2012 Bi-Weekly Market Briefings
An expected decline in ’08 cotton acreage is sparking an advance. Although the domestic mill market is still slow and stocks are more than ample for projected export demand, concern about that acreage is growing. With corn futures approaching $5 and new soy just under $12, it’ll take higher futures to stem the tide of movement away from cotton.
Higher cotton production costs and concern over maintaining yields are just two of the factors producers consider when they decide to plant something else. Price is obviously another factor, and it appears futures will have to be in the 80s for cotton to receive much consideration. Currently, December has moved to a new contract high near 77 cents. Support starts at the recent 70.6-cent low. During the next year, cotton will be price competitive.
Rice registers a record CBOT price. It has been boosted by potentially lower U.S. plantings in ’08, tight U.S. and world stocks, index buying and strength in other grains and beans. Part of the advance is an attempt to keep rice acres from migrating to other crops. Weaker soils that require more fertilizer and extensive irrigation are likely to be planted in beans or corn.
Technically, March futures gapped higher a week ago. That can signal another strong move up, or it may be the precursor of a market top. Watch the market closely in days ahead.
Soybeans’ upward trend is continuing. The trend is still intact, but, technically, some signs still should be considered. In mid-November, November Futures left a penny gap at $10. As a measuring gap from the previous reaction $8.30 low, it gives an $11.70 upside objective. This week, November reached that objective and today, the market gapped higher again. This may be an exhaustion gap.
The market is also heavily overbought, according to the current Relative Strength Index that’s nearing 90 percent. (Anything over 70 percent is considered overbought.) So, be aware that the market is due a correction, and it can happen any time. On the other hand, the correction might be short lived, with initial support around $11; then, near $10. Upside, old-crop July has touched $13, and other contracts aren’t far away. At last, “beans in the teens.” But will it last?
Can corn be far behind record wheat, rice and bean prices? With most corn futures contracts nearing $5, will we exceed the $5.54½ June ’96 record?
It’s certainly possible, with index funds expected to rebalance accounts to favor corn. However, like beans, there are technical signs indicating the need for caution.
The market isn’t likely to fall to old lows, but fundamentals don’t really support current price levels, either. New-crop December has gaps on Jan. 2 and today that may be exhaustion gaps. Or if they’re measuring gaps, they will project another leg higher and take the market to record levels. Be cautious, and think about adding to ’08 crop sales. Downside, closing the Jan. 2 gap at $4.77 ½ will test trend-line support at $4.50–$4.60. Additional support is at $4.36½ and $4.20.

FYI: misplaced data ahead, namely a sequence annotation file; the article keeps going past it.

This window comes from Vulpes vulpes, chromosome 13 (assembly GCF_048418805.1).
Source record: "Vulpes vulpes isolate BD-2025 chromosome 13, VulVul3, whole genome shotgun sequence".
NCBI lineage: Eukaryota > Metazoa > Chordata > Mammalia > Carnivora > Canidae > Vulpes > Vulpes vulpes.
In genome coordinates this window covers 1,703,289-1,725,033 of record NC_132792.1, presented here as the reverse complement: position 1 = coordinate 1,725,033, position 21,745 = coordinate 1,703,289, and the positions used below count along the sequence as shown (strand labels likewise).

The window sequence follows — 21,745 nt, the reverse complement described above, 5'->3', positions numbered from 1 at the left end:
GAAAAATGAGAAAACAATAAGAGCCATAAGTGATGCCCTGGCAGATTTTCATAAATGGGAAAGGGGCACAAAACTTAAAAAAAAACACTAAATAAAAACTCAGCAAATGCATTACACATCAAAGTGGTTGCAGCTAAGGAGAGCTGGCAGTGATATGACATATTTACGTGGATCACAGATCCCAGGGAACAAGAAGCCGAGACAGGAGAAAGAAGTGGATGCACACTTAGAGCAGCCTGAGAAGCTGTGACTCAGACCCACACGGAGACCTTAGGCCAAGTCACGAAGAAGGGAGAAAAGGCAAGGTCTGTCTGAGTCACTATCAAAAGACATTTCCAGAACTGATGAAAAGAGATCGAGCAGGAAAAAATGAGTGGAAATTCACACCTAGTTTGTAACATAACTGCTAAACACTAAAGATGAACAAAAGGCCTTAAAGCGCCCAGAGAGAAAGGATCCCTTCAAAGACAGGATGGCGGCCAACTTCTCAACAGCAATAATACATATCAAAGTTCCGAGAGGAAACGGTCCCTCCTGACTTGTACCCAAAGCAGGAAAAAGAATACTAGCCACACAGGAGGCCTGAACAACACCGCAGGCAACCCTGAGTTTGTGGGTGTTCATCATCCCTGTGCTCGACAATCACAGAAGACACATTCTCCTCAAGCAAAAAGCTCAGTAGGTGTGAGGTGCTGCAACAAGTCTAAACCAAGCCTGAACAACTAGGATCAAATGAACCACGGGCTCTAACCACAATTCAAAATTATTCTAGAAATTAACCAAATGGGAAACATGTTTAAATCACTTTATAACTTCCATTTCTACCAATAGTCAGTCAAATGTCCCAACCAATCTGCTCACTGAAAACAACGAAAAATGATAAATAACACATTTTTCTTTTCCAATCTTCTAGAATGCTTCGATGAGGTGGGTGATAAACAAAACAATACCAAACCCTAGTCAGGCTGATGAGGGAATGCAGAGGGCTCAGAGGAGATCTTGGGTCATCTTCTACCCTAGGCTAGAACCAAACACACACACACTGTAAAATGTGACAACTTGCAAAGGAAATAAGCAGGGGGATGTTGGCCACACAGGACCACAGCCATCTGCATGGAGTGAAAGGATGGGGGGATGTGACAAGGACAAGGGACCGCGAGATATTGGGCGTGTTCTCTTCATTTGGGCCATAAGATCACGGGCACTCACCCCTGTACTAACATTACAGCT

Wheat is holding its trading range. After making a triple top at $8.30 and finding support around $7.65, wheat has moved sideways. For now, that 65-cent range is fairly solid. The market will be looking for surprises: weather problems in major production areas, the Midwest drought, a potentially developing La Niña, fewer-than-anticipated planted acres, or large export sales. Needless to say, the market is on pins and needles and could go either way.
Cattle futures still are trending lower. We expect stressful weather in the Plains to limit supplies of market-ready cattle, which has limited the downside. Weak demand, however, is keeping a lid on prices. Competition from cheaper pork and poultry is taking its toll on beef. April has support at $96.55, the bottom of the trading channel that has held the market since November.
Hog futures still are trading near contract lows. Large pork supplies and weak wholesale prices are pressuring the market. We’re recording huge daily kills, but that may just be cleanup after holiday shutdowns. Futures are oversold and due a corrective bounce, but are still trading at a steep premium to cash prices. Futures might drop back to the November lows just above $50.
In poultry, commercial hatcheries in the 19-state weekly program set 220 million eggs in incubators last week. This was up 4 percent from a year earlier. Average chick hatchability for the week was 83 percent. Broiler growers in that 19-state program placed 176 million chicks for meat production last week, 5 percent more than one year earlier. In 2007, placements were 9.14 billion, up 2 percent from a year earlier.
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The Georgia dock-quoted price for broilers and fryers for the week was 76.75 cents, based on full truckload lots of ice-pack USDA Grade-A 2½–3-pound birds. Some 82 percent (900 loads) offered are confirmed within 74.9–78.5 cents, with a preliminary weighted average of 76.36-cent dock or equivalent. The market continues moderate and the live supply adequate for normal-to-good, mostly normal, demand. Average weights are desirable.